When London cabbie Dave Rudman’s beautiful wife leaves him and takes their only child, Dave falls into an abyss of alcohol, bitterness, and self-pity. Inspired by his plight, he pens an angry, misogynist, and philosophical treatise that describes his trade’s knowledge of London and captures his own moral anxieties. Hoping that his son will one day discover the text, he buries The Book of Dave in his ex-wife’s garden. Five hundred years later on the island of Ham (Hampshire), dystopian survivors of an apocalyptic flood uncover the text. They then create a deity of Dave and follow his bitter advice—including the separation of the sexes—word for word.
Bloomsbury. 496 pages. $24.95. ISBN: 1596911239
Minneapolis Star Tribune
"The Book of Dave is his most bodacious, coruscating and savage attack yet on a consumption-addled society whose soul is made of breakable plastic. … [I]t is a perversely exhilarating read." Brigitte Frase
"The evolution of the Book of Dave is intercut with its application in the future, and the result is occasionally hilarious and always smart and imaginative. Though his prose can be undisciplined, Self’s energy and ideas pick up the slack and make this a remarkably sharp book about the many ways people can go terribly wrong." Mark Lindquist
"The good news is that, while The Book of Dave is sometimes as aggressively off-putting as Self’s five previous novels, it’s also a richer, more engaging enterprise. … With ingenious symmetry, Self’s alternating chapters show how shakily new civilizations are built atop the bones and ghosts of the past, never really progressing, each caught up in its own ‘centrifugal strivings.’" Donna Rifkind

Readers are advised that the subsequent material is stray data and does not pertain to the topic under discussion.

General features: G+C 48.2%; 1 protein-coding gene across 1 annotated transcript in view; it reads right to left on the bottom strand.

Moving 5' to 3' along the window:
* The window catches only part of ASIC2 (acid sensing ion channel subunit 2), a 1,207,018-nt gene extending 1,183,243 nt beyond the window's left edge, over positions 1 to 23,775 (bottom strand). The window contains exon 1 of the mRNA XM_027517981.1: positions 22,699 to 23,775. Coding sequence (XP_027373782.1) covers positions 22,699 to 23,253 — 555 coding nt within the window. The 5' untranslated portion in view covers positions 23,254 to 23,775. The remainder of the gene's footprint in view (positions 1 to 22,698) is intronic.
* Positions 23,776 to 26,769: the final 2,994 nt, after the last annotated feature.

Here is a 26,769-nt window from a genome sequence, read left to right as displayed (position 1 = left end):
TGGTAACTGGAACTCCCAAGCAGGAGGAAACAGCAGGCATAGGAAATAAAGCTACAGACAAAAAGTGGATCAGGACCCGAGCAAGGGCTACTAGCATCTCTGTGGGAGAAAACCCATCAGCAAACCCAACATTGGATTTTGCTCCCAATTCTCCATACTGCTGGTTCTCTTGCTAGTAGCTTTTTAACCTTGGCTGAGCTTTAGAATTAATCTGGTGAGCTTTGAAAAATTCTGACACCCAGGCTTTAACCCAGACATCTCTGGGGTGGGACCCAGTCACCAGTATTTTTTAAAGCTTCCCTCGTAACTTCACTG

Los Angeles Times
"[S]omething odd happens about halfway through Dave’s story line. We begin to empathize with him. … Any reader who has gaily gone along with the redemptive undercurrent of Dave’s story will want to jab the author in the eye by the end of the novel." Regina Marler
NY Times Book Review
"In a short what-if story, a powerful or hilarious premise can often suffice; but in a novel, especially one nearly 500 pages long, these deficiencies are laid bare once the novelty of the original premise fades. … [W]e’re ultimately left with a pair of grotesque worlds, facing each other like two mirrors, but reflecting nothing." Nathaniel Rich
Will Self’s previous fiction, including The Quantity Theory of Insanity, captured modern English society’s ills. The Book of Dave, a best seller in the UK, is a similarly imaginative, vitriolic, and what-if criticism of modern culture. Despite its compelling themes, reviewers differed in opinion about the novel’s success. While the Minneapolis Star Tribune called it an "utterly enthralling and laser-sharp nightmare of our present and future," others criticized the caricatured males and difficult dialogue in the alternating chapters on Ham. ("Arpee-English," a phonetic cockney, goes something like this: "Iss tyme, Runti, Carl cooed, tym fer yer slorta, yeah?") If the novel is sometimes rough going and a not-too-pretty picture of society, the parallels between Dave’s modern London and the cruder Ham culture could not be scarier.